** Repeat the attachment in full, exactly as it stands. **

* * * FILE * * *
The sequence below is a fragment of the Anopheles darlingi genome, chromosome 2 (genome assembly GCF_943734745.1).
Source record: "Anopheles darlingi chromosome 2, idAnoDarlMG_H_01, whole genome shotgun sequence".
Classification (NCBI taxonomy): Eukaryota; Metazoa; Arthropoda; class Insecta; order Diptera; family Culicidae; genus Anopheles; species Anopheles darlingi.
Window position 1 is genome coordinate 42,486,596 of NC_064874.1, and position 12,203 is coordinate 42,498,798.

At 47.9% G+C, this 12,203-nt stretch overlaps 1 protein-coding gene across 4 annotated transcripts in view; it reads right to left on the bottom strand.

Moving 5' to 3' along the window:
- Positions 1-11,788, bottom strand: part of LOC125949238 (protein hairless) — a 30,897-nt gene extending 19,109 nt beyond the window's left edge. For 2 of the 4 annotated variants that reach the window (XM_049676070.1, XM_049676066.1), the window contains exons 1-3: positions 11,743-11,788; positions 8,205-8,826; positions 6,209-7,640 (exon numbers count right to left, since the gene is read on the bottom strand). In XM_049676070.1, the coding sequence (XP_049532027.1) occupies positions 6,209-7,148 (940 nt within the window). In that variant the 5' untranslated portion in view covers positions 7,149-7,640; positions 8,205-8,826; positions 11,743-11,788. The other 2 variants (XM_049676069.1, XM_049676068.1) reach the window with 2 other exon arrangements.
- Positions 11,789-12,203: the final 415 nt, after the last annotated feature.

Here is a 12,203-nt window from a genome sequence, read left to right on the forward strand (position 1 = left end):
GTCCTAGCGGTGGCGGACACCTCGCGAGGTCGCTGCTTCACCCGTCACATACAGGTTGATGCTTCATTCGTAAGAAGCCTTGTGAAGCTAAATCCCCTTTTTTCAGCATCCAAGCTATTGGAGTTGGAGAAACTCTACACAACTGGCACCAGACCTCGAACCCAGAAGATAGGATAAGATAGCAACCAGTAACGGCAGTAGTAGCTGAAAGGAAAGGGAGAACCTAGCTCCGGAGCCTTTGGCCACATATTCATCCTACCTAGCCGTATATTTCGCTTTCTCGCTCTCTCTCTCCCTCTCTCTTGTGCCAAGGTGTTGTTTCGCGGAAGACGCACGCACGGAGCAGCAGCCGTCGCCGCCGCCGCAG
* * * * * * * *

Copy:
The sequence below is a fragment of the Anopheles darlingi genome, chromosome 2 (genome assembly GCF_943734745.1).
Source record: "Anopheles darlingi chromosome 2, idAnoDarlMG_H_01, whole genome shotgun sequence".
Classification (NCBI taxonomy): Eukaryota; Metazoa; Arthropoda; class Insecta; order Diptera; family Culicidae; genus Anopheles; species Anopheles darlingi.
Window position 1 is genome coordinate 42,486,596 of NC_064874.1, and position 12,203 is coordinate 42,498,798.

At 47.9% G+C, this 12,203-nt stretch overlaps 1 protein-coding gene across 4 annotated transcripts in view; it reads right to left on the bottom strand.

Moving 5' to 3' along the window:
- Positions 1-11,788, bottom strand: part of LOC125949238 (protein hairless) — a 30,897-nt gene extending 19,109 nt beyond the window's left edge. For 2 of the 4 annotated variants that reach the window (XM_049676070.1, XM_049676066.1), the window contains exons 1-3: positions 11,743-11,788; positions 8,205-8,826; positions 6,209-7,640 (exon numbers count right to left, since the gene is read on the bottom strand). In XM_049676070.1, the coding sequence (XP_049532027.1) occupies positions 6,209-7,148 (940 nt within the window). In that variant the 5' untranslated portion in view covers positions 7,149-7,640; positions 8,205-8,826; positions 11,743-11,788. The other 2 variants (XM_049676069.1, XM_049676068.1) reach the window with 2 other exon arrangements.
- Positions 11,789-12,203: the final 415 nt, after the last annotated feature.

Here is a 12,203-nt window from a genome sequence, read left to right on the forward strand (position 1 = left end):
GTCCTAGCGGTGGCGGACACCTCGCGAGGTCGCTGCTTCACCCGTCACATACAGGTTGATGCTTCATTCGTAAGAAGCCTTGTGAAGCTAAATCCCCTTTTTTCAGCATCCAAGCTATTGGAGTTGGAGAAACTCTACACAACTGGCACCAGACCTCGAACCCAGAAGATAGGATAAGATAGCAACCAGTAACGGCAGTAGTAGCTGAAAGGAAAGGGAGAACCTAGCTCCGGAGCCTTTGGCCACATATTCATCCTACCTAGCCGTATATTTCGCTTTCTCGCTCTCTCTCTCCCTCTCTCTTGTGCCAAGGTGTTGTTTCGCGGAAGACGCACGCACGGAGCAGCAGCCGTCGCCGCCGCCGCAG